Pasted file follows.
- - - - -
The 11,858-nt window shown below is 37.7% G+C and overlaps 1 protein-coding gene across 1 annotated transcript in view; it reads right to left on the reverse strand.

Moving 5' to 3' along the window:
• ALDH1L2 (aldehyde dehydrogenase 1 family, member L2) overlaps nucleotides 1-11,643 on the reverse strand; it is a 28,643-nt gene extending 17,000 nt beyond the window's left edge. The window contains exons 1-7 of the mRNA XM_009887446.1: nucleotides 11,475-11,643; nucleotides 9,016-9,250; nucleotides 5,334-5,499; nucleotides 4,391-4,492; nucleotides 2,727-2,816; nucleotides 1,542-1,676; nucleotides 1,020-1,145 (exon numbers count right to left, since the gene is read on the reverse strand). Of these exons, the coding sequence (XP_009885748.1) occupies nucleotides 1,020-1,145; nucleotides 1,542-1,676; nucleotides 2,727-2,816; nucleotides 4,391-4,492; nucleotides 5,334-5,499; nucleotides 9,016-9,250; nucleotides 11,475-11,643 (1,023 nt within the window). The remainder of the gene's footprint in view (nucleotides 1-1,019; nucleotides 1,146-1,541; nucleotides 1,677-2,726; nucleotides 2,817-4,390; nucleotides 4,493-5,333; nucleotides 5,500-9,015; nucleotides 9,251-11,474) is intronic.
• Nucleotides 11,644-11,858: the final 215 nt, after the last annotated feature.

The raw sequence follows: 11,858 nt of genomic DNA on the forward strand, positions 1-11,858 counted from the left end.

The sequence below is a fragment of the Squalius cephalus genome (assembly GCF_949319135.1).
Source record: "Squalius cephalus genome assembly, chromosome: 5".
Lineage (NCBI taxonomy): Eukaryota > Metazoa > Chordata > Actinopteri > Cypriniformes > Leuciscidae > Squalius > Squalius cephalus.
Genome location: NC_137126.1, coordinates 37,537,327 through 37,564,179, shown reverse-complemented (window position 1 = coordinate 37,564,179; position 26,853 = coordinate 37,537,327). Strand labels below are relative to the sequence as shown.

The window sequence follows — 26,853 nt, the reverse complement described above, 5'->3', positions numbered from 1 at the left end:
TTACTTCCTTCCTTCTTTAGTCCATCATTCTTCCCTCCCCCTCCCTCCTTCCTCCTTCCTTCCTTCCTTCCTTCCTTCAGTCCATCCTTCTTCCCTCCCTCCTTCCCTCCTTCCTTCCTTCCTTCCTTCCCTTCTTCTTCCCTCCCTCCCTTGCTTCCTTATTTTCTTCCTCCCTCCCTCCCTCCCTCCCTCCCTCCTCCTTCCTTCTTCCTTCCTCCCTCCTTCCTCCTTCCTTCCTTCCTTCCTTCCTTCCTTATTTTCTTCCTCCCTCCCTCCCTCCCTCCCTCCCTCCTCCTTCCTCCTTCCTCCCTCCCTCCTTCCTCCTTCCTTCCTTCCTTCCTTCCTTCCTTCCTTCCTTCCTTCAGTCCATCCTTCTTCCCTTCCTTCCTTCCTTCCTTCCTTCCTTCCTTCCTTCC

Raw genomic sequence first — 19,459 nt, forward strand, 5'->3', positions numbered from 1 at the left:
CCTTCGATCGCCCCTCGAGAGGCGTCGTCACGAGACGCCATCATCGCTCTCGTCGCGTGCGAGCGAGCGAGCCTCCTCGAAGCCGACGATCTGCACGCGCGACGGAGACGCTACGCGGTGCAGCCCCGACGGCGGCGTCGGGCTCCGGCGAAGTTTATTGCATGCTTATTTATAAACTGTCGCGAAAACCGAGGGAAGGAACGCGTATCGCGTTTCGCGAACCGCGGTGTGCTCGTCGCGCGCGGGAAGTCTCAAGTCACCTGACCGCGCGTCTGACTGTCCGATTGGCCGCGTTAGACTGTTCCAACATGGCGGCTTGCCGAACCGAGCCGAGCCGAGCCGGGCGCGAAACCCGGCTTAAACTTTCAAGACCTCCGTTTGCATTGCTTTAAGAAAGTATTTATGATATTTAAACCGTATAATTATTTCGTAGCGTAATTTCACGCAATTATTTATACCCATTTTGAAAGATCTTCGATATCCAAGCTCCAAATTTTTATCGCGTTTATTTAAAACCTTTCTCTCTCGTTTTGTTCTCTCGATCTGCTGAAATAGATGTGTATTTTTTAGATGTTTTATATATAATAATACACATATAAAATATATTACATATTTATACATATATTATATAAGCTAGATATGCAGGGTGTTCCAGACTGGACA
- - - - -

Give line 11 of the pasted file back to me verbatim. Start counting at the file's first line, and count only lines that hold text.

TTACTTCCTTCCTTCTTTAGTCCATCATTCTTCCCTCCCCCTCCCTCCTTCCTCCTTCCTTCCTTCCTTCCTTCCTTCAGTCCATCCTTCTTCCCTCCCTCCTTCCCTCCTTCCTTCCTTCCTTCCTTCCCTTCTTCTTCCCTCCCTCCCTTGCTTCCTTATTTTCTTCCTCCCTCCCTCCCTCCCTCCCTCCCTCCTCCTTCCTTCTTCCTTCCTCCCTCCTTCCTCCTTCCTTCCTTCCTTCCTTCCTTCCTTATTTTCTTCCTCCCTCCCTCCCTCCCTCCCTCCCTCCTCCTTCCTCCTTCCTCCCTCCCTCCTTCCTCCTTCCTTCCTTCCTTCCTTCCTTCCTTCCTTCCTTCCTTCAGTCCATCCTTCTTCCCTTCCTTCCTTCCTTCCTTCCTTCCTTCCTTCCTTCC